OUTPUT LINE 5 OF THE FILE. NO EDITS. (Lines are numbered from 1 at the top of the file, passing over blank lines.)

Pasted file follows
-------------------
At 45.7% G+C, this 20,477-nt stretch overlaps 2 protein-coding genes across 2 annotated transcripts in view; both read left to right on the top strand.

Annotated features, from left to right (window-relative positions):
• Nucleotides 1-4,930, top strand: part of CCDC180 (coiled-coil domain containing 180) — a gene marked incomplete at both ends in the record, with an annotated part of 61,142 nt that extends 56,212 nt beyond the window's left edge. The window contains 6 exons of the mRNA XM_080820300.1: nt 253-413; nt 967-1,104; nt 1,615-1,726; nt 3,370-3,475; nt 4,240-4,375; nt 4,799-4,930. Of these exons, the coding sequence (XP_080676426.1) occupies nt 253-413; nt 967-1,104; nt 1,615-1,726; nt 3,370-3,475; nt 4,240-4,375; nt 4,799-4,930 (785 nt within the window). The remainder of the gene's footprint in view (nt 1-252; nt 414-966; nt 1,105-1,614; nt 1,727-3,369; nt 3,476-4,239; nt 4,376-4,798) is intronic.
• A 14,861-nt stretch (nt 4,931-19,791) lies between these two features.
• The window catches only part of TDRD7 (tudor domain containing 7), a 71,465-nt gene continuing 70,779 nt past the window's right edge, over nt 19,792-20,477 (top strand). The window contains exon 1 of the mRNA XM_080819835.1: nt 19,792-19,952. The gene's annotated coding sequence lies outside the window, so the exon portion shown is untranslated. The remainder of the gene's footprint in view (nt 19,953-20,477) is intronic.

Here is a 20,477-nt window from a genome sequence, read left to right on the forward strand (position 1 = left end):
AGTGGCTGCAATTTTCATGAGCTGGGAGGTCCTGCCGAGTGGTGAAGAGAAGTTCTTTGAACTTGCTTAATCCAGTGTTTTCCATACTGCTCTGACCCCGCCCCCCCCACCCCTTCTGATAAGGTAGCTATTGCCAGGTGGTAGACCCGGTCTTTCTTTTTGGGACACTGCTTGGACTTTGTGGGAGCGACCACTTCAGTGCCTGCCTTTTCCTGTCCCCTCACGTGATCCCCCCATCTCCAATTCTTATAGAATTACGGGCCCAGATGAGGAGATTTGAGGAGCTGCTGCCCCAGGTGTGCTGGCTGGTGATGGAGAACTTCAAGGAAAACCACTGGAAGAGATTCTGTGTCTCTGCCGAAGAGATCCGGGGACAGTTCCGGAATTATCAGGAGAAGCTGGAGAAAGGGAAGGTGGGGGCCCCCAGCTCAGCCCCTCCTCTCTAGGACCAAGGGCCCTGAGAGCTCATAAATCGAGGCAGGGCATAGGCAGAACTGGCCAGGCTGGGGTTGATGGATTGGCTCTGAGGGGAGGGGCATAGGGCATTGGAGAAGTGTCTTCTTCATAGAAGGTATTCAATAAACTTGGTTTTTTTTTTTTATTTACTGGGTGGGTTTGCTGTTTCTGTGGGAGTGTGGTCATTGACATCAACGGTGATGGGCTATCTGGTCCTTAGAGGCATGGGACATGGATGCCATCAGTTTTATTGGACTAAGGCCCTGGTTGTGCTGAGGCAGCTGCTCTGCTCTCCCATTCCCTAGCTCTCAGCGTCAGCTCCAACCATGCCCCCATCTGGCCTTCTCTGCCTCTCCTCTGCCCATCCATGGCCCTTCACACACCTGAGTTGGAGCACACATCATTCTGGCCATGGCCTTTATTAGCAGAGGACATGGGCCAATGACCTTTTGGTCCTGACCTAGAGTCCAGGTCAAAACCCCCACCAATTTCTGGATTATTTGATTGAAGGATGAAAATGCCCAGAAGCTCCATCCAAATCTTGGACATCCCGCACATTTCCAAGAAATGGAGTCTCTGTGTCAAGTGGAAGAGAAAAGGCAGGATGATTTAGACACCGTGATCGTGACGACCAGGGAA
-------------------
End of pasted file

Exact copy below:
• The window catches only part of TDRD7 (tudor domain containing 7), a 71,465-nt gene continuing 70,779 nt past the window's right edge, over nt 19,792-20,477 (top strand). The window contains exon 1 of the mRNA XM_080819835.1: nt 19,792-19,952. The gene's annotated coding sequence lies outside the window, so the exon portion shown is untranslated. The remainder of the gene's footprint in view (nt 19,953-20,477) is intronic.